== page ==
FULL BATTLE RATTLE Image

FULL BATTLE RATTLE

By admin | August 14, 2008

This documentary delivers its most effective moment – and its most devastating – near the end, when action films also drop their payload. Yet the final development of “Full Battle Rattle,” which won a Special Jury Award this year at SXSW, doesn’t bring out an arsenal for a showdown. Weapons are being prepared, for sure, but they are quietly shipped to Iraq with American Army recruits, whose fate hovers like a ghost over the film’s final minutes.

Before this cumulating silence, “Full Battle Rattle” (military slang for full battle dress) depicts a simulated Army training camp as grounds for excitement. Medina Wasl, a million-dollar facility in California’s Mojave Desert, helps recruits release negative energy; yet it intends to psychologically prepare them for a battleground in which they are desired as much as deplored. Trainees enter a virtual Iraqi village, complete with amateur actors (some of them Iraqis refugees) playing citizens, political leaders, and “AIFs” (Anti Iraqi Forces). A Colonel, who will also lead his trainees in Iraq, guides them through simulated exercises, including occupation of a town, insurgency, et al., many of which are used as chapter titles in the film.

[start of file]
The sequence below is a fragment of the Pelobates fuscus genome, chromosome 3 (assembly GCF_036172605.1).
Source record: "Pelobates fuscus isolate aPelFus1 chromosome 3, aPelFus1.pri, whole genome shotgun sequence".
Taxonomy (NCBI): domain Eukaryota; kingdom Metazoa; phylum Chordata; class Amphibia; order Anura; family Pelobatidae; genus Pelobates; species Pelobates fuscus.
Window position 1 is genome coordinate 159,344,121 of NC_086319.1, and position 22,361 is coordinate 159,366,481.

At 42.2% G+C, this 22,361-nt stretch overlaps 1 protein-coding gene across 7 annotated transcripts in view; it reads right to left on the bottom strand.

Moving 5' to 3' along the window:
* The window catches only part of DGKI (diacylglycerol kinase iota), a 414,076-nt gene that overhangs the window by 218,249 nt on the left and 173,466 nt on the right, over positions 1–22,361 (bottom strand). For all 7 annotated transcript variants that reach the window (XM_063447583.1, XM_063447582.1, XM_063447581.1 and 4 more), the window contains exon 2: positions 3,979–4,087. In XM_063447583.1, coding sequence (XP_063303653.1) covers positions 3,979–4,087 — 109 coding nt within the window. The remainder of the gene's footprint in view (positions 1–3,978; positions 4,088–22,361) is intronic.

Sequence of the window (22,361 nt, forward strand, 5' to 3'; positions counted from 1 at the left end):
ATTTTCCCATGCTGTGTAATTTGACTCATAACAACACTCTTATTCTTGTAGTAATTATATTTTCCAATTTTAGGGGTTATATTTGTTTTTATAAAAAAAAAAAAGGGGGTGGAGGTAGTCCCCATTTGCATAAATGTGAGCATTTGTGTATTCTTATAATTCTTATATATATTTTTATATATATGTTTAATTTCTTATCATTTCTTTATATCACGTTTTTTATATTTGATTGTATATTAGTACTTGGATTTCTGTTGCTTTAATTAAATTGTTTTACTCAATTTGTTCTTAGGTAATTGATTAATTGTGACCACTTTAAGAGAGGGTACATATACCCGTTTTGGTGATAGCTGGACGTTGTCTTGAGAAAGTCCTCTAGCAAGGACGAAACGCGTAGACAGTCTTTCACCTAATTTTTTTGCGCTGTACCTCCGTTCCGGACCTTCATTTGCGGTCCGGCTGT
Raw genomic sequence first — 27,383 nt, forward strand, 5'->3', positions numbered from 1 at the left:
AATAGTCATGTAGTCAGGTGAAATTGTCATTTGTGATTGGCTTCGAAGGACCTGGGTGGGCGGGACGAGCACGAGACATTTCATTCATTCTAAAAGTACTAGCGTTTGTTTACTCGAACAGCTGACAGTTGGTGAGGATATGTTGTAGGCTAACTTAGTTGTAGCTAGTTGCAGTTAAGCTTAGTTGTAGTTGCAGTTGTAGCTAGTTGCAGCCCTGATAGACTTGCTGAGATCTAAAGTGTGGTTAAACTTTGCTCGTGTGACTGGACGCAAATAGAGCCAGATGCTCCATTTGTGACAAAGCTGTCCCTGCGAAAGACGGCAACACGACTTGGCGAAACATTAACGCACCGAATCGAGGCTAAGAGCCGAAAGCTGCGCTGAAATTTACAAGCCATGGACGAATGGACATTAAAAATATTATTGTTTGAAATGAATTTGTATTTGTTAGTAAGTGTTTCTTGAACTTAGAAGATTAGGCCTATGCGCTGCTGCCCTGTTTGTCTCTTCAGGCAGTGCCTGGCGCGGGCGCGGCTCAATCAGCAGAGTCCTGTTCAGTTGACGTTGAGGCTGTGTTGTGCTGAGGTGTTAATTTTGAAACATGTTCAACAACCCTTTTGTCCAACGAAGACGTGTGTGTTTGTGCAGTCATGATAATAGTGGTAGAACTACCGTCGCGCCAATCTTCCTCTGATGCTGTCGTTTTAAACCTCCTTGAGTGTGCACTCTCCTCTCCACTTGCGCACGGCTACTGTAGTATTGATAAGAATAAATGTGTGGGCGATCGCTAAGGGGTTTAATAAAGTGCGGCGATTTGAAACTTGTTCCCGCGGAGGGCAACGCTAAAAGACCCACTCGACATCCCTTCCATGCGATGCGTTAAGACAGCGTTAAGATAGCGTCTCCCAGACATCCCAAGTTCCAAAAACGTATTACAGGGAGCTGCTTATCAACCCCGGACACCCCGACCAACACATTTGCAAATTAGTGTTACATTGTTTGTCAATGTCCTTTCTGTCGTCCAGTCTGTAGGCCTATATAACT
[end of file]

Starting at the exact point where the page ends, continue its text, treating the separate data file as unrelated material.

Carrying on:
Co-directors Tony Gerber and Jesse Moss follow the activities at a brisk, giddy pace, as would filmmakers directing a sports documentary. The players of Medina Wasl’s games can’t help but get excited, and like many an Army platoon behave like a varsity athletes when not on the field. The Iraqi actors consider the ramifications of their assignments, but treat the camp as just a workplace. (The film detours to show one actor applying for political asylum in America.)

Keeping the style objective and routine, Gerber and Moss remain non-judgmental of the bizarre carnival they have uncovered. The procedures of Medina Wasl are in focus more than some ignorant trainees – a colonel reprimands one for describing Iraqi culture as “As-Salamu Alaykum s**t.”

Yet “Rattle” reflects how Americans perceive a remote problem of our own creation. The fact that we have brought Iraq to our homeland as something like an old-time western setting shows the extent that the problem is an American one. In “Rattle,” trainees are immersed in our own private Iraq, while the American people host it. A governmental theater of the absurd echoes a greater absurdity, which consumes American troops before they depart.

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